Last week, when the White House floated the idea of giving FBI Director Robert Mueller a two-year extension rather than shuffle all of the top national-security positions at once, I wrote that the proposal would probably not generate a lot of opposition on Capitol Hill.  Granted, it would be another case of the Obama administration kicking a tough decision down the road, but Mueller’s tenure has generally garnered solid praise in his ten-year term.  Rather than face a potentially divisive confirmation hearing on a new nominee, a two-year extension would allow a potential Republican President to appoint the next director.

However, FBI supervisors working under Mueller get treated far differently — and are now loudly objecting to what they see as Obama administration hypocrisy:

President Obama’s plan to keep FBI Director Robert S. Mueller III in office beyond his 10-year term has triggered an angry reaction among some agents, who say Muel­ler imposed term limits on hundreds of supervisors in the agency but is failing to abide by legal limits set on his own tenure. …

The FBI’s policy, which is unusual among law enforcement agencies, was adopted after the Sept. 11, 2001, terrorist attacks. Known as “up or out,’’ it requires FBI supervisors to leave their posts after seven years and compete for other managerial jobs, retire or accept a demotion in the same field office with lower pay.

FBI officials say the term limits have brought strong managers into hundreds of positions created in the years after Sept. 11. But the plan to retain Mueller has revived long-simmering tensions over the policy, which some say has robbed the bureau of veteran supervisors who retired because they did not get promoted. …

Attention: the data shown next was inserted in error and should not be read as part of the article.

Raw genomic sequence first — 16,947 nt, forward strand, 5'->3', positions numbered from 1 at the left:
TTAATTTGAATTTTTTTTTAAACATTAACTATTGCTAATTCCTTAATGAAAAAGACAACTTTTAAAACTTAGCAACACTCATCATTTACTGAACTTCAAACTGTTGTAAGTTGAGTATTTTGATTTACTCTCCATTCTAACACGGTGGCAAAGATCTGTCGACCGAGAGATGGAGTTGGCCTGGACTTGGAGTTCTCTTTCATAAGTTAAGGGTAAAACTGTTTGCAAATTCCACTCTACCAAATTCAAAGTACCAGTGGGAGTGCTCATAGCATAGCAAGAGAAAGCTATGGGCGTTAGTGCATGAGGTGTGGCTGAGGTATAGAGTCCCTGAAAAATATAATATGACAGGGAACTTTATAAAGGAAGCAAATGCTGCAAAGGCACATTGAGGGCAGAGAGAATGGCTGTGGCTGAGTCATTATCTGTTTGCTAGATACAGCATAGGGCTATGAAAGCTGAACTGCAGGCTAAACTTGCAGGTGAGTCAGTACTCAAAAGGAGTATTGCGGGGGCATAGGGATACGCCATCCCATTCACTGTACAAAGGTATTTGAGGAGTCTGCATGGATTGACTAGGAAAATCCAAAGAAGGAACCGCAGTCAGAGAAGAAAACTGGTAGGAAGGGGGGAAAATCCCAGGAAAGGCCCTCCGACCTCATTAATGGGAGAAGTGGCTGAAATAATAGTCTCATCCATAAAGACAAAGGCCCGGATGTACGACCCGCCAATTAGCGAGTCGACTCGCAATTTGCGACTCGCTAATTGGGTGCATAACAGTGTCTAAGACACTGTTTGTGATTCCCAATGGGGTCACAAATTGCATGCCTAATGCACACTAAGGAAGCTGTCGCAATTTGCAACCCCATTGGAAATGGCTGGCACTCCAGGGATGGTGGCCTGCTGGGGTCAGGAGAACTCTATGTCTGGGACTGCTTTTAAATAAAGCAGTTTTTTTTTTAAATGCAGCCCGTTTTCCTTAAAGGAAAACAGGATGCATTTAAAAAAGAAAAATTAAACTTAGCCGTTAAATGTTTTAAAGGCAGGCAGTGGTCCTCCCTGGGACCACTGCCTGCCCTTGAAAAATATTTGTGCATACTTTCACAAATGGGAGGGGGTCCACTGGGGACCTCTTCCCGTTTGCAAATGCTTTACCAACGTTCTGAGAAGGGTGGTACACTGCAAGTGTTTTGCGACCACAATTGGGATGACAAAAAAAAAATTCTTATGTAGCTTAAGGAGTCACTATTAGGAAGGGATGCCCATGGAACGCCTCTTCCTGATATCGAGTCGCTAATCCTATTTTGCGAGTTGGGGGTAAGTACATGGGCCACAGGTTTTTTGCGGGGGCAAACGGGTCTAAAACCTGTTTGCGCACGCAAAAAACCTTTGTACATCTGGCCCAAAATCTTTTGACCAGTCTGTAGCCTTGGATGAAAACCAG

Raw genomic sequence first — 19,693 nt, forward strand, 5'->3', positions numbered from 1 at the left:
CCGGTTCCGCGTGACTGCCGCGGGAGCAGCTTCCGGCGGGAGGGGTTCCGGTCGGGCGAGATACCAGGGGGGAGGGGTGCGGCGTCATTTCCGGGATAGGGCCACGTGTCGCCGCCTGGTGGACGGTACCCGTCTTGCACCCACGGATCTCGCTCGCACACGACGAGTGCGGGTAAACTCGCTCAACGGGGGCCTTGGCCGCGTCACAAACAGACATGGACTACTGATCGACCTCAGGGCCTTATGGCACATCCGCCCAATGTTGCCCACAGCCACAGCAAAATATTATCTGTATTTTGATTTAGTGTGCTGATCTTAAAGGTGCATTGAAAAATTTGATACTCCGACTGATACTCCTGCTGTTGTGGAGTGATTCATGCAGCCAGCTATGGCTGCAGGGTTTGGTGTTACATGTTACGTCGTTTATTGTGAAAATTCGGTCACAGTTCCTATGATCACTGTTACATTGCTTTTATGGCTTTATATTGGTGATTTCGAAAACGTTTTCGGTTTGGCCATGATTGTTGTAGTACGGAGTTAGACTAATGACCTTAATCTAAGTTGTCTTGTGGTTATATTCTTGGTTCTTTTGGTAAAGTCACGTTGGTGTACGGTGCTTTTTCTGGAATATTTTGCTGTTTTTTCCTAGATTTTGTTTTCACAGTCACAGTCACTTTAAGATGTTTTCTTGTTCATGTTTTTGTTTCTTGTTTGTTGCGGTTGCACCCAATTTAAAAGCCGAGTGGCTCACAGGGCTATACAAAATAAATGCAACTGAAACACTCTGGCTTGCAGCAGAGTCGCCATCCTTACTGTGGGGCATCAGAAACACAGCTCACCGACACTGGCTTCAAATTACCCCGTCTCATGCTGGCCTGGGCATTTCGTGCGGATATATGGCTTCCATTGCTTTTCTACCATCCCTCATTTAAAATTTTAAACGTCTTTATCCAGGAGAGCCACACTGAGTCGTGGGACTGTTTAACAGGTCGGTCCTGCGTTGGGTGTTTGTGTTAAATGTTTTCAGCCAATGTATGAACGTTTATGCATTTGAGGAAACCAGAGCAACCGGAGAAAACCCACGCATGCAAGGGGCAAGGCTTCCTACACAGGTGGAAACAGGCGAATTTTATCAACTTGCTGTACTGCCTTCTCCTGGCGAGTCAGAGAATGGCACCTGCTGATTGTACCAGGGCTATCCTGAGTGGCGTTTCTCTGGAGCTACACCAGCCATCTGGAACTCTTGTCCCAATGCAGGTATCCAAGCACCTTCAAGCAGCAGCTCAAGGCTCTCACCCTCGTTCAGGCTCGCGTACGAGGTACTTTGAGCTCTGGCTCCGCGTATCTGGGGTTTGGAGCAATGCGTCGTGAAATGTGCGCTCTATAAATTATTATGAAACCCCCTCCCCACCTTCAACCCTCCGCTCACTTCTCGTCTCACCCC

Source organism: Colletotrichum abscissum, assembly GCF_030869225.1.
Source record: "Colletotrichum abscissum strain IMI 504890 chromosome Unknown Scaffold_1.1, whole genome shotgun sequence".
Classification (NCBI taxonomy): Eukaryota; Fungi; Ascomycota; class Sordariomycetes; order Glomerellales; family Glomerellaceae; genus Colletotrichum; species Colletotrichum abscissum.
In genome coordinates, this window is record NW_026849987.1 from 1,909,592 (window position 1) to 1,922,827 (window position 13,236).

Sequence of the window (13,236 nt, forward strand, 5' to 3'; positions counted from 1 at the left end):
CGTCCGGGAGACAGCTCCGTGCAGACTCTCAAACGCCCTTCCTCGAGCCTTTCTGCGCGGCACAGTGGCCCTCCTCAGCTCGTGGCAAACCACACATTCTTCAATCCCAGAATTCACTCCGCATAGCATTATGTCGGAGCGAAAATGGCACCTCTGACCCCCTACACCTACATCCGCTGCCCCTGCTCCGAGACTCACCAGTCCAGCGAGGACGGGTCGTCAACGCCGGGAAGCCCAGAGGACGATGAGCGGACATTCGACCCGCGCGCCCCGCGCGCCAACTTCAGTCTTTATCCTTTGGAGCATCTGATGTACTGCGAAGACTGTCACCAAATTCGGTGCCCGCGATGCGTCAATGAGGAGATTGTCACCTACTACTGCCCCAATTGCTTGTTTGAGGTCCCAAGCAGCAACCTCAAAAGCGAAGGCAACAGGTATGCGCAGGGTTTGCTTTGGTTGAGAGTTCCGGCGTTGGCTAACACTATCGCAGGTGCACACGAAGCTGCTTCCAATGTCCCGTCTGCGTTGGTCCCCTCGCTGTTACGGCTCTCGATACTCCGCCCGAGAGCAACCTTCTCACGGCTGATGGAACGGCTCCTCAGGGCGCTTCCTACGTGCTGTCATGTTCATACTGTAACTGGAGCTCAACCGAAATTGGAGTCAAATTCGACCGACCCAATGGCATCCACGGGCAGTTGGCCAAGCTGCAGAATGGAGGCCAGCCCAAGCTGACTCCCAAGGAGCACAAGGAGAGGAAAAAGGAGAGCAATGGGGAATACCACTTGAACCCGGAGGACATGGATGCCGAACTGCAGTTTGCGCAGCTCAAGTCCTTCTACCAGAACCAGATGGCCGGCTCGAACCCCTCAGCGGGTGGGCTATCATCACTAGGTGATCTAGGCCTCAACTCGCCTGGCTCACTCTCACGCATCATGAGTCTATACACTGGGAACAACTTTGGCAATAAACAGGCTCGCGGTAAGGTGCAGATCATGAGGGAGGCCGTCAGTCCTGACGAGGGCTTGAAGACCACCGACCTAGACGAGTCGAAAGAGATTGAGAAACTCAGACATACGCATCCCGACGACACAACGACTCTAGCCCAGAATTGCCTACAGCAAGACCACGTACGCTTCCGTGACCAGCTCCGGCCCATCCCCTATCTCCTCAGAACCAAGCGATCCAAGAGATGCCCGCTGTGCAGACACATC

“People are up in arms about this,’’ said one agent, who likened the news to “a shot in the kneecaps.’’

“We have lost valuable experience,’’ the agent said. “I’ve seen people, some really significant contributors to this organization and to this country, who are questioning their self-worth now and who are basically bitter.’’

This does put a new light on the proposal.  If Mueller has been forcing supervisors to honor a form of a term limit by either taking less pay or retiring, then it makes little sense to extend to Mueller a courtesy that Mueller doesn’t himself extend.  The aim of the Obama proposal — to keep Mueller’s expertise in harness while making changes elsewhere — would almost certainly apply to areas within the FBI as well.  And while it’s good to get fresh blood into supervisory positions, one has to wonder why that wouldn’t also apply at the very top of the organization as well.

Furthermore, this calls into question whether the White House did any research on how an extension for Mueller would be received internally.  Did they even know about this policy?  If they did, it doesn’t appear that they bothered to take it into consideration, a particularly foolish choice in terms of morale support within an agency tasked with both law enforcement and national security.

Given this information, the White House should just do its job and find a replacement for Mueller rather than try to pass the buck.